(1) There are certain elements in St. Jude’s Epistle of which the writer of 2 Peter would probably have made use, had he seen them, e. g., the ironical play upon the word "kept" in "the angels which kept not ( μησαντας) their own principality He hath kept ( τετηρηκεν) in everlasting bonds"; the telling antithesis in ver. 10 (Jude 1:10), that what these sinners do not know, and can not know, they abuse by gross irreverence; and what they know, and cannot help knowing, they abuse by gross licentiousness; and the metaphor of "wandering stars" (Jude 1:13), which would fit the false teachers, who lead others astray, in 2 Peter, much better than the ungodly men, who are not leaders at all, in Jude. As the writer of 2 Peter makes no use of these points, the inference is that he had never seen them. But, on the other hand, there are certain elements in 2 Peter of which St. Jude would probably have made use, had he seen them; e.g., the destruction of "the world of the ungodly" by the Flood; the "eyes full of an adulteress"; and the explanation of the "great swelling words" as "promising them liberty," which would exactly have suited St. Jude’s purpose in condemning those who turned liberty into license. As St. Jude makes no use of these points, the-inference is that he had not seen them.

(2) St. Jude, as will be shown presently, groups nearly everything in threes. It is scarcely an exaggeration to say that wherever he can make a threefold arrangement he does so. Is this artificial grouping a mark of originality or not? Some would urge that it is the writer who is using up another’s material who would be likely to add this fanciful arrangement, and that, therefore, St. Jude is the borrower. Others would urge that such triplets would be just the things to be overlooked or disregarded by the borrower, and that, therefore, St. Jude is the original. About the existence of the triplets in Jude, and their absence in 2 Peter, there can be no question, whatever view we may hold as to their significance. They begin in the very first verse of our Epistle, and continue to the last verse, although those at the close of the letter are lost in the Authorized Version, owing to the fact that the translators used a faulty Greek text.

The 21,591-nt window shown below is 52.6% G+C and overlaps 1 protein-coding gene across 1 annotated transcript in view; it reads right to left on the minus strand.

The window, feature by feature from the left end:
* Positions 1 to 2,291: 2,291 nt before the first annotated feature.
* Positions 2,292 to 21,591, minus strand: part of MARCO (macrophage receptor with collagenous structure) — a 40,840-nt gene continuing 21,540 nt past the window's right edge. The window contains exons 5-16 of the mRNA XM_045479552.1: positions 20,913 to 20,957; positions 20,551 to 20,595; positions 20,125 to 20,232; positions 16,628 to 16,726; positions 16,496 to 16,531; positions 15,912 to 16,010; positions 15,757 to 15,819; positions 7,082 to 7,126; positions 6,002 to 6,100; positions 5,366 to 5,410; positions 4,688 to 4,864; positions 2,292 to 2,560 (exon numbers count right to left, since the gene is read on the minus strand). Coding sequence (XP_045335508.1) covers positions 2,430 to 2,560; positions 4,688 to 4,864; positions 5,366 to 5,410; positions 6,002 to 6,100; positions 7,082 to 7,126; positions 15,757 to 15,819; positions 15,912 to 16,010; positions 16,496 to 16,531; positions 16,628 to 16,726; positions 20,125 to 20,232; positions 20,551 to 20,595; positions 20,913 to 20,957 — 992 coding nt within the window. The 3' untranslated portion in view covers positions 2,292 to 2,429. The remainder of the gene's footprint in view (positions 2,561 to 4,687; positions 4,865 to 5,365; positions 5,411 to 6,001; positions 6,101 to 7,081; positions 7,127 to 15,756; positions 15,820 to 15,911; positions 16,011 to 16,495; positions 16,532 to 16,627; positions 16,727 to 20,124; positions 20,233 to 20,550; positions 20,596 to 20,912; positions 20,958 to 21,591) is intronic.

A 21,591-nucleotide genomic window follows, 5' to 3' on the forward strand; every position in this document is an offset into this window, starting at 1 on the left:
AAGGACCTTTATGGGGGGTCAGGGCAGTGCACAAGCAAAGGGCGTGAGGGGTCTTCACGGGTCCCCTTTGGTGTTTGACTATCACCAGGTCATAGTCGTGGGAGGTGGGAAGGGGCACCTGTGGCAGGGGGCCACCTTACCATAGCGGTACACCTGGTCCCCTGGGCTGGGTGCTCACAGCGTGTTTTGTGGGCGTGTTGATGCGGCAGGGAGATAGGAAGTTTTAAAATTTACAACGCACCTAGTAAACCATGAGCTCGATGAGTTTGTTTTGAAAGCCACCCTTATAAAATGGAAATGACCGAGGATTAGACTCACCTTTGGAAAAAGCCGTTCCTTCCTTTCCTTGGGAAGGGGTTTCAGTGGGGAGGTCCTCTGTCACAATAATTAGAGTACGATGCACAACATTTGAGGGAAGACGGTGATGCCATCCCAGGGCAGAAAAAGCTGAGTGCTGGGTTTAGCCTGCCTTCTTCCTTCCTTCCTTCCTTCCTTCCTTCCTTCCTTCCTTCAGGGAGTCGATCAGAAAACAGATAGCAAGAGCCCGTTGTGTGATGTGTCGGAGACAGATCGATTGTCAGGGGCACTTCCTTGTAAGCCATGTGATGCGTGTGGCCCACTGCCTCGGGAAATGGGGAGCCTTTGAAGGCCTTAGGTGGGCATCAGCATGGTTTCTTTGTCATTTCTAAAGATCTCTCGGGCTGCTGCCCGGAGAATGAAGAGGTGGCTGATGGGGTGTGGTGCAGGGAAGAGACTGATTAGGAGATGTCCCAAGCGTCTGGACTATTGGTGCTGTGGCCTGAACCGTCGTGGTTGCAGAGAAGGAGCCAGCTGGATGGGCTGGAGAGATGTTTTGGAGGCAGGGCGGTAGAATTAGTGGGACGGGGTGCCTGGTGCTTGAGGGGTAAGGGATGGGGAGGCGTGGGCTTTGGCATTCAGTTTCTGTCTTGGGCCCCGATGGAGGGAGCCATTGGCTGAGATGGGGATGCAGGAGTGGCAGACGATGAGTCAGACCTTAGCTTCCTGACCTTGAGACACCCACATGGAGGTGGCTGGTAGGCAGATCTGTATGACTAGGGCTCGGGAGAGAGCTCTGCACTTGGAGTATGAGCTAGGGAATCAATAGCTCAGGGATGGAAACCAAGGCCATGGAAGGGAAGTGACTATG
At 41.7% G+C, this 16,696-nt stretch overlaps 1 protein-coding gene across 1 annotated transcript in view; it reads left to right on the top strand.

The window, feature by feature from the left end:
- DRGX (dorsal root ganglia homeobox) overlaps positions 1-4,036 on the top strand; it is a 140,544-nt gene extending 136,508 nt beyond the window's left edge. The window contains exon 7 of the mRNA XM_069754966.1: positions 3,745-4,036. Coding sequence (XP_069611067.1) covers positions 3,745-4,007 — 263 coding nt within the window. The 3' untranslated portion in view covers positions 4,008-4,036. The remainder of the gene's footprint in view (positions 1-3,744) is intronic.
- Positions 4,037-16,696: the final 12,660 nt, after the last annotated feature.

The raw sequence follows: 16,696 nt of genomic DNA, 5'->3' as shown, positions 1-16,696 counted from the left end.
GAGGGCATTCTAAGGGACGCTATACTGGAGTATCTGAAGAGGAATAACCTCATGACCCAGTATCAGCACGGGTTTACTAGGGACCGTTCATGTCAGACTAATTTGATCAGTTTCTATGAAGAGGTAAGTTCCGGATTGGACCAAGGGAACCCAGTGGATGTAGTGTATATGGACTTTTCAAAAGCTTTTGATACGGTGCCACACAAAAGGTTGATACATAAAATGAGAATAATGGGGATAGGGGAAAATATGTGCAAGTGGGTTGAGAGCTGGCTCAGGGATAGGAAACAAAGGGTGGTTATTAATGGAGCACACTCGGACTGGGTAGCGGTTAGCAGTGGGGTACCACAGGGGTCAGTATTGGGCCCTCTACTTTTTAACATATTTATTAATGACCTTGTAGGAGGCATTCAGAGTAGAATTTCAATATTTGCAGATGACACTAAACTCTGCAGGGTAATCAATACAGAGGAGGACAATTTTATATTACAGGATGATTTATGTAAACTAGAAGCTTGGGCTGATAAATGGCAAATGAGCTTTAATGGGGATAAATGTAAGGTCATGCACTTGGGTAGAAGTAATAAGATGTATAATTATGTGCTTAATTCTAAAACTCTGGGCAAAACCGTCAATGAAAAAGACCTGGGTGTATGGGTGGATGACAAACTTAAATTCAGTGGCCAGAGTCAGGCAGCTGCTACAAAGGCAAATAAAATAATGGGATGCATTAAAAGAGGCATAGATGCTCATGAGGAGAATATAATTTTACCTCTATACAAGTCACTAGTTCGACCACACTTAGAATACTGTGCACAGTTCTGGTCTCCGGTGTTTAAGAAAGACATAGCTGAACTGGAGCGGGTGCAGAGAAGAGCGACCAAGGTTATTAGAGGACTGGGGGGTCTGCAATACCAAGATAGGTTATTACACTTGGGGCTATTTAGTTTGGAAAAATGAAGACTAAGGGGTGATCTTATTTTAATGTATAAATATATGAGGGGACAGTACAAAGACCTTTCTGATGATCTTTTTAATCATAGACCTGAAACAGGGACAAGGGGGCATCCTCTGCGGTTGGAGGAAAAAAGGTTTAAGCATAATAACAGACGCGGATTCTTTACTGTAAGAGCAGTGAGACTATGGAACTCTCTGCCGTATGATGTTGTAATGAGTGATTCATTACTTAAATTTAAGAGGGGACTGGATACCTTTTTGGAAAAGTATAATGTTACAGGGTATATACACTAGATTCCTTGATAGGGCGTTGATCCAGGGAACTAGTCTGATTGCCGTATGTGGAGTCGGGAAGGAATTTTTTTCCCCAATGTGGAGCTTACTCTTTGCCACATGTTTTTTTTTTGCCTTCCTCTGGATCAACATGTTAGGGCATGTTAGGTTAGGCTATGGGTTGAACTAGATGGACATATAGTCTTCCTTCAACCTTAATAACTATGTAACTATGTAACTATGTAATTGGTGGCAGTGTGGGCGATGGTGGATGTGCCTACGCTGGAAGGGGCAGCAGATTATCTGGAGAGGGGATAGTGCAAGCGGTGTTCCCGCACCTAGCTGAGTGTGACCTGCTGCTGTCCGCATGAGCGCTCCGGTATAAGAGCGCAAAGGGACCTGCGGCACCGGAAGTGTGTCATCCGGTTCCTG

It will be worth while to run through them.

(1) Judas, a servant.., and brother.

(2) To them that are called, beloved and kept.

(3) Mercy unto you and peace and love.

(4) Ungodly men, turning and denying.

(5) Israelites, angels, cities of the plain;

(6) Defile set at naught, and rail.

(7) Cain, Balaam, Korah.

(8) These are These are These are…

(9) They who make separations, sensual, having not the Spirit.

(10) Building up yourselves, praying looking for the mercy.

(11) On some have mercy; and some save; and on some have mercy with fear.

(12) Before all time, and now, and for evermore.

Before parting with this verse it will be well to put readers on their guard against a misinterpretation of the phrase, "They who were of old set forth unto this condemnation"; a misinterpretation all the more likely to be made by those who use the Authorized Version, which has, "Who were before of old ordained to this condemnation." The text is a favorite one with Calvinists; but when rightly translated and understood, it gives no support to extreme predestinarian theories. When literally rendered it runs, "Who have been of old written down beforehand for this sentence"; or possibly, "Who have been written up beforehand"; for the metaphor may be borrowed from the custom of posting up the names of those who had to appear before the court for trial. Be this as it may, "of old" ( παλαι) cannot refer to the eternal counsel and decree of Almighty God, but to something in human history, something remote from St. Jude’s own day, but in time, and not in eternity. Perhaps some of the warnings and denunciations in the prophets of the Old Testament or in the Book of Enoch are in his mind. "Condemnation" is a justifiable rendering of the Greek word ( κριμα) because it is manifest from the context that the sentence or judgment intended is one of condemnation, and not of acquittal; but this word when coupled with "ordained" is likely to be grievously misunderstood. "Ordained to condemnation" suggests with fatal facility "predestined to damnation"-a doctrine which has perhaps been a more fruitful cause of the rejection of Christianity than all the doctrines included in the creeds.